The guide adds: ‘Although there is a small gay community, there is no ‘scene’ and most Ghanaians don’t accept that such activity exists.’


Teenagers are picking and choosing religion to customize their needs on Facebook.

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Teenagers are picking and choosing religion to customize their needs on Facebook.

Regardless of what their religious tradition teaches, teenagers on social media platforms like Facebook are “picking and choosing” religion to customize their needs than those who do not use social media, researchers have revealed.

Women are more inclined to believe that all religions are true as opposed to that only one is true or that there is very little truth to religion.

Married people are less likely to accept the notion of many religions being true when compared with only one, the findings suggested.

“On Facebook, there is no expectation that one’s ‘likes’ be logically consistent and hidebound by tradition,” said sociology researcher Paul K. McClure from Baylor University.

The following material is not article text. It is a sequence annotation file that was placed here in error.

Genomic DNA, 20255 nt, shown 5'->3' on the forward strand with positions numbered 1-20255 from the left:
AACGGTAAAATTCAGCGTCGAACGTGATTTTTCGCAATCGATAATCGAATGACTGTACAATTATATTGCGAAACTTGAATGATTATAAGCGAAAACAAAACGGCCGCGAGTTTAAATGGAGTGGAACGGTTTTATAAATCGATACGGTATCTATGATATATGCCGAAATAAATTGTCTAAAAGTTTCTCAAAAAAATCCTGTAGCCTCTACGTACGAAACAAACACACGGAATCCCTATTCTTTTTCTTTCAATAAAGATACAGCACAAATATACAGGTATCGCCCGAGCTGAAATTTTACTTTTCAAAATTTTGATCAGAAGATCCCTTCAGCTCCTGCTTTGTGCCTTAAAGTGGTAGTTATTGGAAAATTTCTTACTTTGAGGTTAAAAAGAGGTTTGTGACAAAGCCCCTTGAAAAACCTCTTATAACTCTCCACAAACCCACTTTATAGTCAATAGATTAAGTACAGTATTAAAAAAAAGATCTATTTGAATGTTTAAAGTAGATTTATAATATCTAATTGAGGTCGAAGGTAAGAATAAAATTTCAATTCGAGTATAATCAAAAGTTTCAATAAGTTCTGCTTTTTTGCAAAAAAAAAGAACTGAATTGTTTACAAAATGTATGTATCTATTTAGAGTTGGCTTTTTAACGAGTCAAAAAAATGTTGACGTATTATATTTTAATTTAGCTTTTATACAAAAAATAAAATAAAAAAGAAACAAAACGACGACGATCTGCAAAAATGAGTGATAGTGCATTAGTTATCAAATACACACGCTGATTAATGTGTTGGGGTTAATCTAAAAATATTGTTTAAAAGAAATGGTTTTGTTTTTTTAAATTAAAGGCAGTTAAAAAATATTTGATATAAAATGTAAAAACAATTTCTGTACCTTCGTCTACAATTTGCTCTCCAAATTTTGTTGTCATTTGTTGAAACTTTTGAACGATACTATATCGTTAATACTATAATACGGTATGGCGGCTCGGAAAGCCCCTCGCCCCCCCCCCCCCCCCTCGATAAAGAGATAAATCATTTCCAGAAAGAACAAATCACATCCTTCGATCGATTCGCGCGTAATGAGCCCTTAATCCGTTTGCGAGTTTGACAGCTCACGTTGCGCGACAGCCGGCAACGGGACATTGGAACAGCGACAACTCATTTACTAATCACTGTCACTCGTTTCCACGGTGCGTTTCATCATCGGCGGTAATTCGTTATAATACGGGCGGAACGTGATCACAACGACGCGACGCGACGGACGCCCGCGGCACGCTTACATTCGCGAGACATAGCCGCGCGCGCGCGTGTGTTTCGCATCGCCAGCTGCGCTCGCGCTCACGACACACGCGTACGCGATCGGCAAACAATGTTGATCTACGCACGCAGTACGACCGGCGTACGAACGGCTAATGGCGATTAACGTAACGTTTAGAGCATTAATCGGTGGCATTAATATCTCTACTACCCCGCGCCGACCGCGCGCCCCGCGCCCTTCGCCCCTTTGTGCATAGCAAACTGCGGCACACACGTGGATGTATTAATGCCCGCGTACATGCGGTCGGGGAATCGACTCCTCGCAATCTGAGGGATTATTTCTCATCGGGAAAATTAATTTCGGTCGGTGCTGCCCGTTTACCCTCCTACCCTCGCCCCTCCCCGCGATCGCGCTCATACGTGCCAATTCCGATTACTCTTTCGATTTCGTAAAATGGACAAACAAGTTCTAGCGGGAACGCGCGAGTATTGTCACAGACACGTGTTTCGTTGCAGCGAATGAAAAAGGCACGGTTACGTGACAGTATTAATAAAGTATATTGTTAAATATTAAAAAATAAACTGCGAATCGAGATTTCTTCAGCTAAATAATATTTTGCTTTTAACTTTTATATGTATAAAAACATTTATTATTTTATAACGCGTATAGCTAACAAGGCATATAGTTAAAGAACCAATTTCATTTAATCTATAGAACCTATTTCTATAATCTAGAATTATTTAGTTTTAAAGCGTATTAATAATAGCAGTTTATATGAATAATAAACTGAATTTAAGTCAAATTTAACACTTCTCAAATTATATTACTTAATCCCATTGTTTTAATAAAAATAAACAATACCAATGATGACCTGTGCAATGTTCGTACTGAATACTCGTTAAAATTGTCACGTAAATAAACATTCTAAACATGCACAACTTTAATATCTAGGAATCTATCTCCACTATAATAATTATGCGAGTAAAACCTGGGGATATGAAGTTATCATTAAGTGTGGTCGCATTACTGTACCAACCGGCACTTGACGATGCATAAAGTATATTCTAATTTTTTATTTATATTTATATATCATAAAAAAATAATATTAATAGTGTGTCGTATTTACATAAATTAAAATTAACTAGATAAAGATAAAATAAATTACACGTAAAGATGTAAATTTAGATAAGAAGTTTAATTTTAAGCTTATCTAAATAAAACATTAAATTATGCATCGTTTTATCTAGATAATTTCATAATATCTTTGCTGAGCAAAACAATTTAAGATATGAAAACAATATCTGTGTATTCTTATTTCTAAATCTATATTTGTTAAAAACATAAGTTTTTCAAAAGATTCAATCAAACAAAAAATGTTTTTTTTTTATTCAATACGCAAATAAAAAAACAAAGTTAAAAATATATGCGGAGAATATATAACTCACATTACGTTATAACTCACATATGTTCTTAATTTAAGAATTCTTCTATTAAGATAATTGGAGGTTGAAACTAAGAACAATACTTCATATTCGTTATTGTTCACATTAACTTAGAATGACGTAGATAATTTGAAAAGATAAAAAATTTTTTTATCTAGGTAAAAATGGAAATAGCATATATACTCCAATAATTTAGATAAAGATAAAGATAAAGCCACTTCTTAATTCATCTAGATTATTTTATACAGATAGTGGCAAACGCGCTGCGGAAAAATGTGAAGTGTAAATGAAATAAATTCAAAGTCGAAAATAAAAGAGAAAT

Religion, as a result, does not consist of timeless truths. “Instead, the Facebook effect is that all spiritual options become commodities and resources that individuals can tailor to meet their needs,” McClure added.

Social media users also are more likely to see it as acceptable for others of their faith tradition to practice other religions.

However, the so-called “spiritual tinkerers” are not necessarily more likely to believe all religions are true.